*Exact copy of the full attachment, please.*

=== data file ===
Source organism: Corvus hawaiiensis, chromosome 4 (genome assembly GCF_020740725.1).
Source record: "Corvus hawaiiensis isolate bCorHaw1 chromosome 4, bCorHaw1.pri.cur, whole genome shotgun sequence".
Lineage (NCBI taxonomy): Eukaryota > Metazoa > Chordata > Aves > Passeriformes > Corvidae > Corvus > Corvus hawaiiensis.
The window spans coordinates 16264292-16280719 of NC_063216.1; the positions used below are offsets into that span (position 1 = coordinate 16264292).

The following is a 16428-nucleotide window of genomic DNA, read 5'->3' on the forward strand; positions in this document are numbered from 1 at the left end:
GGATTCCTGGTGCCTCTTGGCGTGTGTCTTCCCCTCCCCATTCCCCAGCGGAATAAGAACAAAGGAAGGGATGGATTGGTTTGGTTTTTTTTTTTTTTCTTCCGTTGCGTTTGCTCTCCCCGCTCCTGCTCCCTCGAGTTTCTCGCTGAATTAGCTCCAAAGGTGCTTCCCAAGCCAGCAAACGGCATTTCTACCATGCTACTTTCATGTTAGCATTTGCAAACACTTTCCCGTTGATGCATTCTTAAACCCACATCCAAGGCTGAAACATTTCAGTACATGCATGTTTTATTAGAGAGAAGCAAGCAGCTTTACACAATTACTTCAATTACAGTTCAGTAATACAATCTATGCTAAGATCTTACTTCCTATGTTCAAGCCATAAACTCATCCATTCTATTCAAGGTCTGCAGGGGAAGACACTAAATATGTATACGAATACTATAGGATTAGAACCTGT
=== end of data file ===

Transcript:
Source organism: Corvus hawaiiensis, chromosome 4 (genome assembly GCF_020740725.1).
Source record: "Corvus hawaiiensis isolate bCorHaw1 chromosome 4, bCorHaw1.pri.cur, whole genome shotgun sequence".
Lineage (NCBI taxonomy): Eukaryota > Metazoa > Chordata > Aves > Passeriformes > Corvidae > Corvus > Corvus hawaiiensis.
The window spans coordinates 16264292-16280719 of NC_063216.1; the positions used below are offsets into that span (position 1 = coordinate 16264292).

The following is a 16428-nucleotide window of genomic DNA, read 5'->3' on the forward strand; positions in this document are numbered from 1 at the left end:
GGATTCCTGGTGCCTCTTGGCGTGTGTCTTCCCCTCCCCATTCCCCAGCGGAATAAGAACAAAGGAAGGGATGGATTGGTTTGGTTTTTTTTTTTTTTCTTCCGTTGCGTTTGCTCTCCCCGCTCCTGCTCCCTCGAGTTTCTCGCTGAATTAGCTCCAAAGGTGCTTCCCAAGCCAGCAAACGGCATTTCTACCATGCTACTTTCATGTTAGCATTTGCAAACACTTTCCCGTTGATGCATTCTTAAACCCACATCCAAGGCTGAAACATTTCAGTACATGCATGTTTTATTAGAGAGAAGCAAGCAGCTTTACACAATTACTTCAATTACAGTTCAGTAATACAATCTATGCTAAGATCTTACTTCCTATGTTCAAGCCATAAACTCATCCATTCTATTCAAGGTCTGCAGGGGAAGACACTAAATATGTATACGAATACTATAGGATTAGAACCTGT